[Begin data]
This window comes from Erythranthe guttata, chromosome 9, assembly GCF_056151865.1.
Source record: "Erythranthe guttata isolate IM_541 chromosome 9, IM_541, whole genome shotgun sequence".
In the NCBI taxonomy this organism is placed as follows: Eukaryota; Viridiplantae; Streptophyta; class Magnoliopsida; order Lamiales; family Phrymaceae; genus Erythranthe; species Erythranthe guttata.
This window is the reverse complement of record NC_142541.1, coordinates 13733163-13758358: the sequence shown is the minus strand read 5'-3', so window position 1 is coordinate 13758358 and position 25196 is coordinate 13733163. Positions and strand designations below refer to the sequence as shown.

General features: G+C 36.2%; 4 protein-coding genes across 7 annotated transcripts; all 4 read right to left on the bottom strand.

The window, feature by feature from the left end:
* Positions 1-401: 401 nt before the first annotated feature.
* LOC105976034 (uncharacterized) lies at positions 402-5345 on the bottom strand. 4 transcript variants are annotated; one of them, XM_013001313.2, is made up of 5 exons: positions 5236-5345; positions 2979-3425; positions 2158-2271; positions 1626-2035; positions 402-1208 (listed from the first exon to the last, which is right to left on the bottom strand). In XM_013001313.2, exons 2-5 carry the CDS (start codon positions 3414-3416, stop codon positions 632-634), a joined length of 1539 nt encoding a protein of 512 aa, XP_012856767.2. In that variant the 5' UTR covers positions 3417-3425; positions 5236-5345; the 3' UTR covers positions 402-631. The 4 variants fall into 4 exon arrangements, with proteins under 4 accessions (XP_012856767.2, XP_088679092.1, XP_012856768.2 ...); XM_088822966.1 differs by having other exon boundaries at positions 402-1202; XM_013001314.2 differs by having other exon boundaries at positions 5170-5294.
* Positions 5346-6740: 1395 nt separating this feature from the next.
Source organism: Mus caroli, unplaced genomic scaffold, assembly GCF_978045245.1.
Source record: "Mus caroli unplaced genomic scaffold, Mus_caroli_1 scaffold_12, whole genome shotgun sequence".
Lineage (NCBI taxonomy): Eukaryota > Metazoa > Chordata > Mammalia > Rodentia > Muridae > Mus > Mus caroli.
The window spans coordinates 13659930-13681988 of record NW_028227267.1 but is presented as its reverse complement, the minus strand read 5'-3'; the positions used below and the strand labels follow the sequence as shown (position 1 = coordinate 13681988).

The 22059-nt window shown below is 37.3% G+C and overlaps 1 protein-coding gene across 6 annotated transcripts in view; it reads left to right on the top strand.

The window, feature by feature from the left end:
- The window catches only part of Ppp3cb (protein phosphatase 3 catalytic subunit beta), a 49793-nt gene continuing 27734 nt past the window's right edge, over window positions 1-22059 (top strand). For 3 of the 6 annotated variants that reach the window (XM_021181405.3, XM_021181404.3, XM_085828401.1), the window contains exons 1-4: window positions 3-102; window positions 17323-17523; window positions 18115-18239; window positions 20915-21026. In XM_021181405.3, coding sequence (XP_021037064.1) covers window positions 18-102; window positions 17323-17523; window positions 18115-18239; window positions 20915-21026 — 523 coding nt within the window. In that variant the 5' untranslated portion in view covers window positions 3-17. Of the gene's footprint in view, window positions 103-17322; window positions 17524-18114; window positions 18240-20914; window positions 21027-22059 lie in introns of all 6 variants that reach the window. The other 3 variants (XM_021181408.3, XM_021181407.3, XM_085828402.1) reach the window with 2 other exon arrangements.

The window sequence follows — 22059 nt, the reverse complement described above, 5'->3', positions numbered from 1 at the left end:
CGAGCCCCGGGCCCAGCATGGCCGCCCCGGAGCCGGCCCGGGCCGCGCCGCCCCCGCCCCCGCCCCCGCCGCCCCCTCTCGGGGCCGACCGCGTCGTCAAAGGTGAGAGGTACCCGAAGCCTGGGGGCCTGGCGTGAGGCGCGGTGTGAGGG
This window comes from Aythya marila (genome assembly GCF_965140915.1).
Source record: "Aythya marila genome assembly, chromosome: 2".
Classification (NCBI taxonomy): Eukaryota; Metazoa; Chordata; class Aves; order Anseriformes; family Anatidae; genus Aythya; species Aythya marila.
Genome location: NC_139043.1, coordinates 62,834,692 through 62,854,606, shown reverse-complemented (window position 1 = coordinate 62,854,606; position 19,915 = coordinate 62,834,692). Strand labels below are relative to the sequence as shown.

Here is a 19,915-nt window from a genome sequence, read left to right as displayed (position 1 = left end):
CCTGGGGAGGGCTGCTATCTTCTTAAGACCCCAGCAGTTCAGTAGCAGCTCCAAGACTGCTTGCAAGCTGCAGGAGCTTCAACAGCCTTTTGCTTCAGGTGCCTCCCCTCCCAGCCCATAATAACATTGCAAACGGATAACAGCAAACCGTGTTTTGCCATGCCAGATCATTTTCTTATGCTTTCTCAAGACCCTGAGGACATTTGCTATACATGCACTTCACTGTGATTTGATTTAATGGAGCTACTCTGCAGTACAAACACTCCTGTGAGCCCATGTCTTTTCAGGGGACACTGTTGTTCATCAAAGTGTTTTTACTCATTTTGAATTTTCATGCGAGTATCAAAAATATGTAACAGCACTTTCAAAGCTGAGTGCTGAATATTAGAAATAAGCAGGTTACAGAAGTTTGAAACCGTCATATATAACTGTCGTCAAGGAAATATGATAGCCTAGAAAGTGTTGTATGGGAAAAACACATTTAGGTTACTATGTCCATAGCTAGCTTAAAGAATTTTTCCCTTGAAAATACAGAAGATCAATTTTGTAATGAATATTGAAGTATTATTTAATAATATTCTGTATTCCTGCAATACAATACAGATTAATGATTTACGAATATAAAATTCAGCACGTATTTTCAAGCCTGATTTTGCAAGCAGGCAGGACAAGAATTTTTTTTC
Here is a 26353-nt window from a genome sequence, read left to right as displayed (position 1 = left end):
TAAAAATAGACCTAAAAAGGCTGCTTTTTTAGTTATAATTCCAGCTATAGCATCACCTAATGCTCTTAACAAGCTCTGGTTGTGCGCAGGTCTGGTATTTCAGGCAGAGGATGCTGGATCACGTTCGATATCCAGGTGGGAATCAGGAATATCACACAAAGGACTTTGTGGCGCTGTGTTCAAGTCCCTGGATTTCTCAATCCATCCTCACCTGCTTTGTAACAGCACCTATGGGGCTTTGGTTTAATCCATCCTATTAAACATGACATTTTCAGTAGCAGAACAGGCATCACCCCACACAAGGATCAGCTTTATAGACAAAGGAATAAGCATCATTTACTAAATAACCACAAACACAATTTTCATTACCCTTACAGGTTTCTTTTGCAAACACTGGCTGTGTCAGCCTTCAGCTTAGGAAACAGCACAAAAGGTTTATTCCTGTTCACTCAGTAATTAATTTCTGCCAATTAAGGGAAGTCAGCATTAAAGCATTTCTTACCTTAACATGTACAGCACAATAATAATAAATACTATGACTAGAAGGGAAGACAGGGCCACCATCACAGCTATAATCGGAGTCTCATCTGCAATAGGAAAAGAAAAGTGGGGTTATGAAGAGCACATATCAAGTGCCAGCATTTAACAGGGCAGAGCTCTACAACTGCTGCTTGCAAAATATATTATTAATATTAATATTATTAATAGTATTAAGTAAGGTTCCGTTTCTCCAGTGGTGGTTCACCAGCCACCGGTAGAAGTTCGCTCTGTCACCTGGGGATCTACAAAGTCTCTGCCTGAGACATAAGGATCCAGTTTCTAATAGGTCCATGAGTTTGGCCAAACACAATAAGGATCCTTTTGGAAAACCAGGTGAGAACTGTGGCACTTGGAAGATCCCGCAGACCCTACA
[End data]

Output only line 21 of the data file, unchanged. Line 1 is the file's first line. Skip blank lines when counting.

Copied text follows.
Classification (NCBI taxonomy): Eukaryota; Metazoa; Chordata; class Aves; order Anseriformes; family Anatidae; genus Aythya; species Aythya marila.